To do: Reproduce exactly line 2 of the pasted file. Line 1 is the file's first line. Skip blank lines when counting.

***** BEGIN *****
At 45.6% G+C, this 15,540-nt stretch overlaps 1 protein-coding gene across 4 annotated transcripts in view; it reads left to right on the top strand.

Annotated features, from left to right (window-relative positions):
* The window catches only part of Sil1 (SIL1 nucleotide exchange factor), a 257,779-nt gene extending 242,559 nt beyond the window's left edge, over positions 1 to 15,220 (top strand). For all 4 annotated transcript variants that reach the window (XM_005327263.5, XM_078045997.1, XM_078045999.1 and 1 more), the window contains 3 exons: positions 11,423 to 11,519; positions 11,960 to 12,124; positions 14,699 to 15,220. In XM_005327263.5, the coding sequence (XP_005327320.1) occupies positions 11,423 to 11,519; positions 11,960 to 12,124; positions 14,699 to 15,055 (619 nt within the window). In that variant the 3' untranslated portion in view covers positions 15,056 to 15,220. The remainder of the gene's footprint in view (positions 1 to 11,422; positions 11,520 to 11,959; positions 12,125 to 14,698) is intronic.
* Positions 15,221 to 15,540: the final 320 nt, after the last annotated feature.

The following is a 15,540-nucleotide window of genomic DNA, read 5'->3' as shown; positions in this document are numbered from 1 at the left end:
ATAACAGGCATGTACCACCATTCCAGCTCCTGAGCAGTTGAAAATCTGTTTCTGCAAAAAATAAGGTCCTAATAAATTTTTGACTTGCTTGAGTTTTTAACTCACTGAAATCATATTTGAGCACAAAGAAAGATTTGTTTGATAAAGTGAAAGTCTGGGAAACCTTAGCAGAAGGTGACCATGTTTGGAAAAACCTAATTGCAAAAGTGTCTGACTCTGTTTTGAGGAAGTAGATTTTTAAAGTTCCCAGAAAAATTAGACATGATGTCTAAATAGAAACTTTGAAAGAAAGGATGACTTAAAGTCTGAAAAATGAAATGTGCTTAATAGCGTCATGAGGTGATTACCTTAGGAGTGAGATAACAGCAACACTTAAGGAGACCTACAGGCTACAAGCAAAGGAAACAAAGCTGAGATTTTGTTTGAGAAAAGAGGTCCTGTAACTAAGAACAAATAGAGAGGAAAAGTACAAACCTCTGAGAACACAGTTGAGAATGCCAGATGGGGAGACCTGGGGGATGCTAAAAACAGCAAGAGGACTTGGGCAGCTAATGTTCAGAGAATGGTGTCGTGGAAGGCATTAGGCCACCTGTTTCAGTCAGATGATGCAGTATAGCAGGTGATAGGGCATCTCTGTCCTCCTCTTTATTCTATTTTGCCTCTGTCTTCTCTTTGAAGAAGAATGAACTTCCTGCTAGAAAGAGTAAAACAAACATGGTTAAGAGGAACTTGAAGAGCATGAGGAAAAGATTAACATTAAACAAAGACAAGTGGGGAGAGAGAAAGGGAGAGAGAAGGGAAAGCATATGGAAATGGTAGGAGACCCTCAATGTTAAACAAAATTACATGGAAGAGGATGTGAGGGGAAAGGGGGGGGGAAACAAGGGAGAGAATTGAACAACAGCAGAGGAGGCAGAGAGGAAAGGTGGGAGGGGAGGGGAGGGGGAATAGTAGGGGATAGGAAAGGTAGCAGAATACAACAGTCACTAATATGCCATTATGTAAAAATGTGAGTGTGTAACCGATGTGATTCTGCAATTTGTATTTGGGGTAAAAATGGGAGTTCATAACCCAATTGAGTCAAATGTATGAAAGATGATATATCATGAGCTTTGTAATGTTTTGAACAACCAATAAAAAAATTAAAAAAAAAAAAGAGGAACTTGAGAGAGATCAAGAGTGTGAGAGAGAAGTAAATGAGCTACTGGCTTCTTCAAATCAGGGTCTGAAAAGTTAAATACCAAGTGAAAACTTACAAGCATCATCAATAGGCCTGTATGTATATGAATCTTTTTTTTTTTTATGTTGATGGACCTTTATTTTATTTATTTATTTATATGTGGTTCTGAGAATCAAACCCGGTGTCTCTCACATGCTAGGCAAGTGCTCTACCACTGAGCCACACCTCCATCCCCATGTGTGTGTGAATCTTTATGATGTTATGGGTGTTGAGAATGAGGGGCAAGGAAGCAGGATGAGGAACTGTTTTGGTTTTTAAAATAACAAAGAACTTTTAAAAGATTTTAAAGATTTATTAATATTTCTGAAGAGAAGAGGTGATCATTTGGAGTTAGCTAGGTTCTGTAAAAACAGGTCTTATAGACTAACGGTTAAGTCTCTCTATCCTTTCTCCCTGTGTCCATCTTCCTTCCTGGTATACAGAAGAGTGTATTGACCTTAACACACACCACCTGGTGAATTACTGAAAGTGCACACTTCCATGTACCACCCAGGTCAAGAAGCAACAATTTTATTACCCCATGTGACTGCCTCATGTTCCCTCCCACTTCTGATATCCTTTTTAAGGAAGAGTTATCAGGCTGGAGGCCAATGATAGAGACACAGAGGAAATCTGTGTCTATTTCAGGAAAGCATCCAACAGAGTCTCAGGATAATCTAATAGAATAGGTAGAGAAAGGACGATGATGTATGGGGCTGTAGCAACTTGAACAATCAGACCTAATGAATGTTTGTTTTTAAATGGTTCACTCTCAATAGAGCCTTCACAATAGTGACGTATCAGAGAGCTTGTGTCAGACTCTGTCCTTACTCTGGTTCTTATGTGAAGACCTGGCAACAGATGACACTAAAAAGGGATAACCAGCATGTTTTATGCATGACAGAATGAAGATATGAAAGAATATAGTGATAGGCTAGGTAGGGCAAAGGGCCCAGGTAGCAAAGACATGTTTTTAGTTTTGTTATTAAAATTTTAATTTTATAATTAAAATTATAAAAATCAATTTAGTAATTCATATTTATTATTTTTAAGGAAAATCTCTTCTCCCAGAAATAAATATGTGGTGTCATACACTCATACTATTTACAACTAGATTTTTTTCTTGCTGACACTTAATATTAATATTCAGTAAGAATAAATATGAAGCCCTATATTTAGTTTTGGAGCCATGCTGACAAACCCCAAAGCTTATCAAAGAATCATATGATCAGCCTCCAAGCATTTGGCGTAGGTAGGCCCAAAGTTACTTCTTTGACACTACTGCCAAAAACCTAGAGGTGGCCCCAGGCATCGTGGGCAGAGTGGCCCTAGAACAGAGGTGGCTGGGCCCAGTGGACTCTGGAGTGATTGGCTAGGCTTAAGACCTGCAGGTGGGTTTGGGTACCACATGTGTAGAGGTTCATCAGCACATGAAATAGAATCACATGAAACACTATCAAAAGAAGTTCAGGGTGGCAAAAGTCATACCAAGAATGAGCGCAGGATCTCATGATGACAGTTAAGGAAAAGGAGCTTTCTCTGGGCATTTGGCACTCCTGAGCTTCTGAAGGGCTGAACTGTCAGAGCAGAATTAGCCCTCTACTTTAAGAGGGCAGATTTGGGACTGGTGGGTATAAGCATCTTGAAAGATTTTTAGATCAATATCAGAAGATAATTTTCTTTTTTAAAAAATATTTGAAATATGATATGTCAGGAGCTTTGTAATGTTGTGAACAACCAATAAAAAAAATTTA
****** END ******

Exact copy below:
Annotated features, from left to right (window-relative positions):